Neverwinter Nights is rightly lauded as a classic role-playing game and, until now, it’s never graced home consoles. Sometimes these PC efforts can find it hard to transition to a controller and the added obstacle of time itself can make these port sink, rather than swim. With Beamdog at the helm, Bioware’s 2002 take on the Dungeons & Dragons license has a chance to shine in front of a new audience.
What Neverwinter Nights: Enhanced Edition gets you is the base campaign along with the several official expansion packs and modules which were released throughout the game’s lengthy lifespan. It amounts a very sizeable sense of value with hours upon hours of content at hand. It’s not entirely everything with the Infinite Dragons module being omitted. That’s a shame for anyone wanting some randomly generated dungeon crawling. Still, it’s a near complete collection that shows the best of what Neverwinter Nights has to offer.
Almost immediately, you get a sense of what Beamdog have concentrated on for this port. It is not exactly an overhaul with original assets seemingly being shown at their native resolutions. Story cut-scenes are windowed, grainy and do very little to disguise their age. Once in gameplay, the console edition looks on par with the PC counterpart. Textures and geometry don’t appear to be upgraded hugely but lighting has seen improvements. If you favour authenticity in your re-releases then you’ll be covered. For me, I would’ve liked to have seen more polish and more effort made to bring an aged series into modernity.
Controls always seem the biggest challenge when transplanting a mouse and keyboard driven interface to a console. Beamdog have favoured direct control for movement which works well. To give the player quick access to key items, you can enter your inventory and assign them to a radial menu. You can also pause and queue actions using the touchpad. Once you’re used to it, you can find what you need in the heat of battle That learning curve can take time. On top of that, Neverwinter Nights: Enhanced Edition‘s tutorials are very basic with only text explanations on offer. Shopping becomes a clumsy exercise as you navigate your way to the correct tabs and make your purchases. Again, it’s nothing you can’t get accustomed to but it is not intuitive.
There was an opportunity to give players some conveniences but they appear to have been sidelined. For one, I would’ve loved an option to show the map by default. Using the start menu to access it slows me down and feels a little clunky. Despite this, I did get used to this control scheme and could ultimately enjoy the game for what it is.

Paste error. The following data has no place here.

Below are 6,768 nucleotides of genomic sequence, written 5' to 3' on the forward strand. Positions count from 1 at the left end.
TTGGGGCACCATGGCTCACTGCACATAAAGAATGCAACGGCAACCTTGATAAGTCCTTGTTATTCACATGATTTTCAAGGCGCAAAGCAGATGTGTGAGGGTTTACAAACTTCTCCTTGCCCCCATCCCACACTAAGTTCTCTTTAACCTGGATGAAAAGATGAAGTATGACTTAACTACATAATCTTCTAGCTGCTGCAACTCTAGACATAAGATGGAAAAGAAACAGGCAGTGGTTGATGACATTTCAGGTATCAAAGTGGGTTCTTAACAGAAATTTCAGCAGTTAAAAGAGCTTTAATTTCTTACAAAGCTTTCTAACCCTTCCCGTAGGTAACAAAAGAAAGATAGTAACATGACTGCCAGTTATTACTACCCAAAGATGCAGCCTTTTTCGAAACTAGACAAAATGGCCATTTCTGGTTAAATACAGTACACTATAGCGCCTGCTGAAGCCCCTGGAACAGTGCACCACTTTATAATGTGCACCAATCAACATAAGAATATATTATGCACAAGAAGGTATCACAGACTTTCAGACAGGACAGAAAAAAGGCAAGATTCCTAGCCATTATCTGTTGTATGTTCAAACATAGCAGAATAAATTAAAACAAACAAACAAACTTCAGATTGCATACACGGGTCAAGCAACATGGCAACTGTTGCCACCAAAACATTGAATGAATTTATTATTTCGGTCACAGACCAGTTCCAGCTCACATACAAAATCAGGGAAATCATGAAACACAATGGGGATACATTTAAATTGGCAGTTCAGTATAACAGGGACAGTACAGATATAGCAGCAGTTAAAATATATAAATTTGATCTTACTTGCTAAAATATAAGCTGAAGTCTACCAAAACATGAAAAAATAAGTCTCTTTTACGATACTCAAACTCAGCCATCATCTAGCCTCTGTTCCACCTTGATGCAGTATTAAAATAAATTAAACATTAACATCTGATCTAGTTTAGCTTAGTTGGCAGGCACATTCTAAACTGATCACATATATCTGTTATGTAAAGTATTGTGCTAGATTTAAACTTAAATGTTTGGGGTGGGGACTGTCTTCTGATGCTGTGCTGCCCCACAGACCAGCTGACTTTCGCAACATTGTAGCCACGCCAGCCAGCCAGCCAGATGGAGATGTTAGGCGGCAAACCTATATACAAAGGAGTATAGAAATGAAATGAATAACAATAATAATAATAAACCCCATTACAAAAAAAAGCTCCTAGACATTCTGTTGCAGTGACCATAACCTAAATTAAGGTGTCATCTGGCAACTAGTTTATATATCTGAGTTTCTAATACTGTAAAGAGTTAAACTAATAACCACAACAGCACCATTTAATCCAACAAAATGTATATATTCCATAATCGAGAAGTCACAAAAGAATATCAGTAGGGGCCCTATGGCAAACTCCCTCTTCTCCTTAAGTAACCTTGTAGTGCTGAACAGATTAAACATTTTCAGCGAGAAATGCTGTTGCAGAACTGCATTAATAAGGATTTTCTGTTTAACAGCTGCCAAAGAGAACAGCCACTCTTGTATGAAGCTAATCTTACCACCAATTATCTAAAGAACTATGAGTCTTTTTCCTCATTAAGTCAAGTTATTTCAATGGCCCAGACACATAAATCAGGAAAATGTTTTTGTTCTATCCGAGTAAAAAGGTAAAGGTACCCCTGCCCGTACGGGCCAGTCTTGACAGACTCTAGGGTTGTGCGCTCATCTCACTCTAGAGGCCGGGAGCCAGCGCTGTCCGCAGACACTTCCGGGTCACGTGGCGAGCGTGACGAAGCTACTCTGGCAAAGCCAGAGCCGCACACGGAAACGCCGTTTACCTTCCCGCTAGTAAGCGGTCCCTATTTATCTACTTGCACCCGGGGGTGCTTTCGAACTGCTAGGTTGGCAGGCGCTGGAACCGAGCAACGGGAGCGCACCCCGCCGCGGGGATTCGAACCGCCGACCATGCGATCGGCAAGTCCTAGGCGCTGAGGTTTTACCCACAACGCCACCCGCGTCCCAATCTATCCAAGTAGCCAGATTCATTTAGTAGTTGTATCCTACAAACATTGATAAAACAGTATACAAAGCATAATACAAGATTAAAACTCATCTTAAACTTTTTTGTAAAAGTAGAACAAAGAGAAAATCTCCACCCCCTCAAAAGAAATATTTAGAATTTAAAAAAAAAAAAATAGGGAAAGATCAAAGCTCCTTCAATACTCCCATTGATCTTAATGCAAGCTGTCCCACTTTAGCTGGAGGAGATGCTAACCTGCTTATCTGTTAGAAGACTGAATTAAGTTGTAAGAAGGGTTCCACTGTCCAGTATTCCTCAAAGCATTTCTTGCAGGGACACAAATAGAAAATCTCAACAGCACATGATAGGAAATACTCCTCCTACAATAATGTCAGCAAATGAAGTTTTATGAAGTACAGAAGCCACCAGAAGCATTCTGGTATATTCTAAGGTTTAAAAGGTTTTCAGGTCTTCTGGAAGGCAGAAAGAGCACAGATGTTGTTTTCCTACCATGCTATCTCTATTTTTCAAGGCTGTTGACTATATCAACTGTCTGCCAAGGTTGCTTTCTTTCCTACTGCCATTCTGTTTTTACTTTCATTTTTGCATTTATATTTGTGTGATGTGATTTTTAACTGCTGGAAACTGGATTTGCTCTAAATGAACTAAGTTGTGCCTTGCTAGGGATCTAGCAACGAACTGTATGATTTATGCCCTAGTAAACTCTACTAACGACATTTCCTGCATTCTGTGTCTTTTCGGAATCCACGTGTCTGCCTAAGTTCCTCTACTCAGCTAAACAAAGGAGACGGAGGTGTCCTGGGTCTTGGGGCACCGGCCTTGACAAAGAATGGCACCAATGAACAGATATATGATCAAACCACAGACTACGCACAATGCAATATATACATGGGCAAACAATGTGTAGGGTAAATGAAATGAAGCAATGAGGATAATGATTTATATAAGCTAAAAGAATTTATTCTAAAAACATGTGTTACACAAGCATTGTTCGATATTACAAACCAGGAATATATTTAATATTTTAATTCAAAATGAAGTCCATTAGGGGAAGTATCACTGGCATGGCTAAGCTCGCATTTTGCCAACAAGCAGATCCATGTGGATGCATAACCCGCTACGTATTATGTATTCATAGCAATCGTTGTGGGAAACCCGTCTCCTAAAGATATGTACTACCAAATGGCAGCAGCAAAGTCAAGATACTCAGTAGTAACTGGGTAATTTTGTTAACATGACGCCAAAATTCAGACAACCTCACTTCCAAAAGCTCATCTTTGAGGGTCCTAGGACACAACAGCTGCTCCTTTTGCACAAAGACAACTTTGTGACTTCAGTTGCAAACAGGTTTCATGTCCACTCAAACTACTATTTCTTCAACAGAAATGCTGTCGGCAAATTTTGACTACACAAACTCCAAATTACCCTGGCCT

And that game is still enjoyable, after all these years. The age is very much on display but, as someone coming to the series completely new, it won me over. There’s an impenetrable quality to tabletop RPGs that initially troubled me but the dice rolls are explicitly displayed. The geometry does a fine job of looking like a board you’re playing on. In that sense, I can appreciate how accomplished Bioware’s efforts were. You also see a company still finding their feet with storytelling. The original campaign of Neverwinter Nights had a fairly standard fantasy tale of dire straits, obvious double-crosses and player choice was minor, at best. The better narratives would come with the later modules as the writers grew in confidence.
There’s plenty of quests to venture into, people to talk to and plenty of depth to plunder when it comes to character building. Again, I wish it was an easier for a newcomer to get onboard. Some item descriptions don’t dive deep enough and I did feel overwhelmed in the opening hours. Maybe that’s a product of early 2000’s design but it’s a hurdle every new face has to tackle.
Sadly, this port has been struck by some significant technical issues. From my own experience, I’ve found player characters jammed by geometry. I’ve had a couple of hard crashes and, most bizarrely, I’ve had my character creation mean absolutely nothing as the prologue starts me with an entirely different race, alignment and gender. I did find my original character sitting in the pre-made selections but why couldn’t I carry him into the prologue?
It doesn’t make the greatest impression when so much hassle came during introductory stages but, touch wood, I’ve not have any deadly stoppages since. Save often. The game does quicksave but not nearly as often as you’d want. I’ve yet to see any patches download so I can’t say whether Beamdog will rectify any of these issues. I am enjoying Neverwinter Nights: Enhanced Edition in spite of the technical woes but there’s always a concern when you could lose progress to your character being lodged in a footstool or a crash to the menu.
Your tolerance may vary but this package has a wealth of content to explore. There’s very few quality of life improvements but, as a newcomer to this type of role-playing game, I was still pulled in. The controls can take some time to conquer and there’s almost an overwhelming amount of information to absorb but, there’s a satisfaction to success. Hopefully stability can arrive through patches. Until then, save regularly.
+ A gigantic wealth of content to enjoy.
+ It controls fine on a pad with movement handled well.
+ Deep and fulfilling, if a little tough to get to grips with.
- Shopkeeping and inventory management can be fiddly.
- Very little work done to the original assets.
- Few quality of life changes, if any.